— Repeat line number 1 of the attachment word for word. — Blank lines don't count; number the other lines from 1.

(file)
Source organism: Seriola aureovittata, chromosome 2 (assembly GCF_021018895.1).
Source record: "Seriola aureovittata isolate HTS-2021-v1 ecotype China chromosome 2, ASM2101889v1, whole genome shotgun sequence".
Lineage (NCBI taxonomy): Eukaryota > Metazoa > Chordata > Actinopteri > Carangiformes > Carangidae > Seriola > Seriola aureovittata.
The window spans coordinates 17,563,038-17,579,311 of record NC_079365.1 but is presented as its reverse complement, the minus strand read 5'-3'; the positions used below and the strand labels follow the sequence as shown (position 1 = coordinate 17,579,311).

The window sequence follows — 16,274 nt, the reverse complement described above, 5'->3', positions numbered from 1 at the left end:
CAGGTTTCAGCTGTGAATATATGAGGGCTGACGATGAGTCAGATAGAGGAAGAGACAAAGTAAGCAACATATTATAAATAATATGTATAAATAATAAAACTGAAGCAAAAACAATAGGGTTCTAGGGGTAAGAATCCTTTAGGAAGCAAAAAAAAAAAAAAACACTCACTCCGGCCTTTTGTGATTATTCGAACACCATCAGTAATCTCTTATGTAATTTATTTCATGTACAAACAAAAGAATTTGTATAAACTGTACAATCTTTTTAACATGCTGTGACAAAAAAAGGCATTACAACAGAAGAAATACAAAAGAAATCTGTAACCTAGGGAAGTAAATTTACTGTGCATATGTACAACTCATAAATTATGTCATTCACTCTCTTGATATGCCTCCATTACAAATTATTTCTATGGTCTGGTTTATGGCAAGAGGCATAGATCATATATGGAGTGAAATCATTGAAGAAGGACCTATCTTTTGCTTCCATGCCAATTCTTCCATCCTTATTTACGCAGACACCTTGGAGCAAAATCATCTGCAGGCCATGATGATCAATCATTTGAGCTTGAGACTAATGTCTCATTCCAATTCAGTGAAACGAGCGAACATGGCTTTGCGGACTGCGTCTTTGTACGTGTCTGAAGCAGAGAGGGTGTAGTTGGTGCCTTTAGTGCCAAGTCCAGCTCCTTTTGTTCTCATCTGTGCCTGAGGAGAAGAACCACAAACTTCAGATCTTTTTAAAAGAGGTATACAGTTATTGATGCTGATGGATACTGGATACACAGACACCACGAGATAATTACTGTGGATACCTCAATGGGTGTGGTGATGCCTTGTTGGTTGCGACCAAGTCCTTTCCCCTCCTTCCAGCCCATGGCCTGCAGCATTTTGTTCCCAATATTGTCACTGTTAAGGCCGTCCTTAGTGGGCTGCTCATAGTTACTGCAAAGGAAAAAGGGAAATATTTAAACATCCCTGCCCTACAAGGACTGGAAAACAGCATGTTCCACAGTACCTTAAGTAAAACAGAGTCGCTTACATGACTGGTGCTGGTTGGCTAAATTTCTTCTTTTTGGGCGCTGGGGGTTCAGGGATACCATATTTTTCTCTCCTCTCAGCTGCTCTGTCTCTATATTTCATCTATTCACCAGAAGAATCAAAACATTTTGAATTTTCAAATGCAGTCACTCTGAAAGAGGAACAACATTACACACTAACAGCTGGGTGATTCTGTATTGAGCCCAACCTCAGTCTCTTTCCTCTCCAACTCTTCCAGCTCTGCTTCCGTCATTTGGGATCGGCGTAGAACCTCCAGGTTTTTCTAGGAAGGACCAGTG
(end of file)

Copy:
Source organism: Seriola aureovittata, chromosome 2 (assembly GCF_021018895.1).